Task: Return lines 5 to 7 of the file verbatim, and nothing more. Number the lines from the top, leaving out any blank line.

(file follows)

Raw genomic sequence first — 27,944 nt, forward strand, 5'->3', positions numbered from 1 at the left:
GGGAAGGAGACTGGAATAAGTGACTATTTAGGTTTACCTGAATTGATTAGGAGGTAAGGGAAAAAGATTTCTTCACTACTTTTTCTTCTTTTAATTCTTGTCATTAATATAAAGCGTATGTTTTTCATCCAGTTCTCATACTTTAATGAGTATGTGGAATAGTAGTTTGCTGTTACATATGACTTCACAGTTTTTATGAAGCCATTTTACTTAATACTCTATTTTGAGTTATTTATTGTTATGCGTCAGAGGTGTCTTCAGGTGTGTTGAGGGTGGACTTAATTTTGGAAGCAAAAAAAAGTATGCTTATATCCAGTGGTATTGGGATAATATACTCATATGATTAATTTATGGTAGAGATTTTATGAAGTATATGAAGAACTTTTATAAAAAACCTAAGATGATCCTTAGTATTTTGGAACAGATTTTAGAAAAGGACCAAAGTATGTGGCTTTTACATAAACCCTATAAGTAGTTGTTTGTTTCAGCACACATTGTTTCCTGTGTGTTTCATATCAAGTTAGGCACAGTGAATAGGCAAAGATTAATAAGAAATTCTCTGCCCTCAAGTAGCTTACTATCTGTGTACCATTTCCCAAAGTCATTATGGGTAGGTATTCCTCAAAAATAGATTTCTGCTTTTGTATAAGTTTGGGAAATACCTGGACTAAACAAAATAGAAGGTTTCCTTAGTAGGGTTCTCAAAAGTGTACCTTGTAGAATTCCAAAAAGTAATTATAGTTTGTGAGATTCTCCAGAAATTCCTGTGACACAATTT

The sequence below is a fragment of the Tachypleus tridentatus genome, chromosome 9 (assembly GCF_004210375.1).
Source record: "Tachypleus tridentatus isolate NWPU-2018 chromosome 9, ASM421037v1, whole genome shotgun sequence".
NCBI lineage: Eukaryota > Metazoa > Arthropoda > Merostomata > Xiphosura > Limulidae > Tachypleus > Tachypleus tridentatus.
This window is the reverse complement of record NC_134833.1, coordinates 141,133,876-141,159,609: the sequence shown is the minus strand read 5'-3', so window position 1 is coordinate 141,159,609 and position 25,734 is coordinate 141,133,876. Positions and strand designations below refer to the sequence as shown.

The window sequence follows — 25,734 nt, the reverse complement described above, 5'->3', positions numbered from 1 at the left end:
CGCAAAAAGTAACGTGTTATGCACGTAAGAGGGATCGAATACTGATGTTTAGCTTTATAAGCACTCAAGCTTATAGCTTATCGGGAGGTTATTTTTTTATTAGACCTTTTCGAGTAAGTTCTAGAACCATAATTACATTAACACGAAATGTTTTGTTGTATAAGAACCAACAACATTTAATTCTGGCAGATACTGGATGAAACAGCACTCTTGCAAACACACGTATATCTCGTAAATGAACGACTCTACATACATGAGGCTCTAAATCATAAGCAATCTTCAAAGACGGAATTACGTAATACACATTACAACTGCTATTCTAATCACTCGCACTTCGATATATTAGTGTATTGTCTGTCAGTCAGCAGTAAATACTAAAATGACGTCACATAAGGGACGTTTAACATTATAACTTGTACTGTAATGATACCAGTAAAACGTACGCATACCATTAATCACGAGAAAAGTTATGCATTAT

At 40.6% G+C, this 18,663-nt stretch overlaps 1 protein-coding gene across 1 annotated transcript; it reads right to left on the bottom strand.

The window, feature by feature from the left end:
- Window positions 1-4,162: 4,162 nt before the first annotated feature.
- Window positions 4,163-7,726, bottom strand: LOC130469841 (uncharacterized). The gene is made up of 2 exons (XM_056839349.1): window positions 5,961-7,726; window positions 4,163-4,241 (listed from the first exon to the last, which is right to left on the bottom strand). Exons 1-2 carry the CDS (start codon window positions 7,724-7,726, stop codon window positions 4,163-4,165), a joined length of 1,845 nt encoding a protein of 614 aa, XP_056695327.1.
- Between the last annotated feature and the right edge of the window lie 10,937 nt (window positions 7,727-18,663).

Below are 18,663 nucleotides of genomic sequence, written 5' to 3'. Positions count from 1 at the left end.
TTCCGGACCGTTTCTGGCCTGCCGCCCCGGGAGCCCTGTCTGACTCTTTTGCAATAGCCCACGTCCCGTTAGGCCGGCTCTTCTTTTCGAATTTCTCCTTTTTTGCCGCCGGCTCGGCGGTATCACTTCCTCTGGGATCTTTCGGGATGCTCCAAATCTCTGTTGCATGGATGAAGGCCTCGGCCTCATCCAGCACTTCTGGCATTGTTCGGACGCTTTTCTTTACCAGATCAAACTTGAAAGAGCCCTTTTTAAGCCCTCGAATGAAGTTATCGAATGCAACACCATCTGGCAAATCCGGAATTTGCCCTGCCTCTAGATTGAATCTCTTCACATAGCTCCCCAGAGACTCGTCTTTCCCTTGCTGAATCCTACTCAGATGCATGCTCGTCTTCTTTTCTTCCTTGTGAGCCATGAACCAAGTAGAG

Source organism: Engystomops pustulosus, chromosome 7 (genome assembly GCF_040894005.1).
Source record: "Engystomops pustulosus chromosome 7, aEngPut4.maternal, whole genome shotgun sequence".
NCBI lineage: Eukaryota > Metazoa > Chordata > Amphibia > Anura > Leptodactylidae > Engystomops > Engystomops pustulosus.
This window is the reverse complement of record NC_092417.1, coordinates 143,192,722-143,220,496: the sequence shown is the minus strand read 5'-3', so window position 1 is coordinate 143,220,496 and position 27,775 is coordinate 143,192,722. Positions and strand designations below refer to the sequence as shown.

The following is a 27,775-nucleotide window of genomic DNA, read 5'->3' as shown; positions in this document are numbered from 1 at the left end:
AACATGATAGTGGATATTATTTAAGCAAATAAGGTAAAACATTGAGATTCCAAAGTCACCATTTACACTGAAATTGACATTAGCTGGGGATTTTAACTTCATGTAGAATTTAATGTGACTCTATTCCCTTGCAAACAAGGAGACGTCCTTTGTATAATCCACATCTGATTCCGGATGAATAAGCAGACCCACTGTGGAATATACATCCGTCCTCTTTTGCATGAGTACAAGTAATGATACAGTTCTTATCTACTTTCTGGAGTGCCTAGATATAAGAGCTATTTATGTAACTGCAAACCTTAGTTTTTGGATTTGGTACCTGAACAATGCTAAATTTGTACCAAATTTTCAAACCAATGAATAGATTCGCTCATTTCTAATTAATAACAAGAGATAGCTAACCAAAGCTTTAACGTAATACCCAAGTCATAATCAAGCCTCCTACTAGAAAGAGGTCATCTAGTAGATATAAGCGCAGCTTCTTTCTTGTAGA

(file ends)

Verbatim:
NCBI lineage: Eukaryota > Metazoa > Arthropoda > Merostomata > Xiphosura > Limulidae > Tachypleus > Tachypleus tridentatus.
This window is the reverse complement of record NC_134833.1, coordinates 141,133,876-141,159,609: the sequence shown is the minus strand read 5'-3', so window position 1 is coordinate 141,159,609 and position 25,734 is coordinate 141,133,876. Positions and strand designations below refer to the sequence as shown.

The window sequence follows — 25,734 nt, the reverse complement described above, 5'->3', positions numbered from 1 at the left end: